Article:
This cutter states "National Cigar Stands" - "Black & White 5¢ Cigar" No mfg. name.
The leather end piece that connected to the gentleman's belt or button buckle is somewhat hard now, but understandable after 100 plus years old.
The clasp & bail is something you will find on fine jewelry, which Miller Bros. products demanded.
Perhaps one of the most important facts you should take note of is that while an 18K alloy is considered gold, this is not always the case with a 9K alloy, depending on the country it is sold in.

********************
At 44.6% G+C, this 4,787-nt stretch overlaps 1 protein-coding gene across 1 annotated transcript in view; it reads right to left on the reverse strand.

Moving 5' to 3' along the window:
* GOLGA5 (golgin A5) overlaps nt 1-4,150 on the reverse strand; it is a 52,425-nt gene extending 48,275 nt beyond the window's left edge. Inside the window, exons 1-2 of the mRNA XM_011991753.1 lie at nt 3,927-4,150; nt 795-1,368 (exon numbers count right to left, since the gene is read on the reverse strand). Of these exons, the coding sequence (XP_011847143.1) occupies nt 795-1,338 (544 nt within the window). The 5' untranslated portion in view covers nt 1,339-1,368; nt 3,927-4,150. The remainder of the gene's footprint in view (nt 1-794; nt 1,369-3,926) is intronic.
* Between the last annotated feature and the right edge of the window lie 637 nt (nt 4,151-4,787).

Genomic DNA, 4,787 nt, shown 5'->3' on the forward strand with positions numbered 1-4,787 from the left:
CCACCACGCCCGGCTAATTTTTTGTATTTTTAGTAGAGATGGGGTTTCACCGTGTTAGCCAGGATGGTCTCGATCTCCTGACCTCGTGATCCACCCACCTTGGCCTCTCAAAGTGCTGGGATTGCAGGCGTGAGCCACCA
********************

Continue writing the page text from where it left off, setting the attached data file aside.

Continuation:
For example, in the United States, 9-karat jewelry cannot be sold as gold. In order for an alloy to be considered gold in the U.S., it has to have a purity level of at least 10 karats.
I opened the blade of the below cigar cutter and realized it was made by Miller Bros. Meriden Ct. C-1872-1926. Having obtained this many years ago I do not remember ever inspecting the blade for markings before today. Further investigation of the apparent Gold Bail I noticed the #9. (Bottom picture below) I assume it to be 9K gold to include the free rolling clasp.
It's always important to know what you don't know.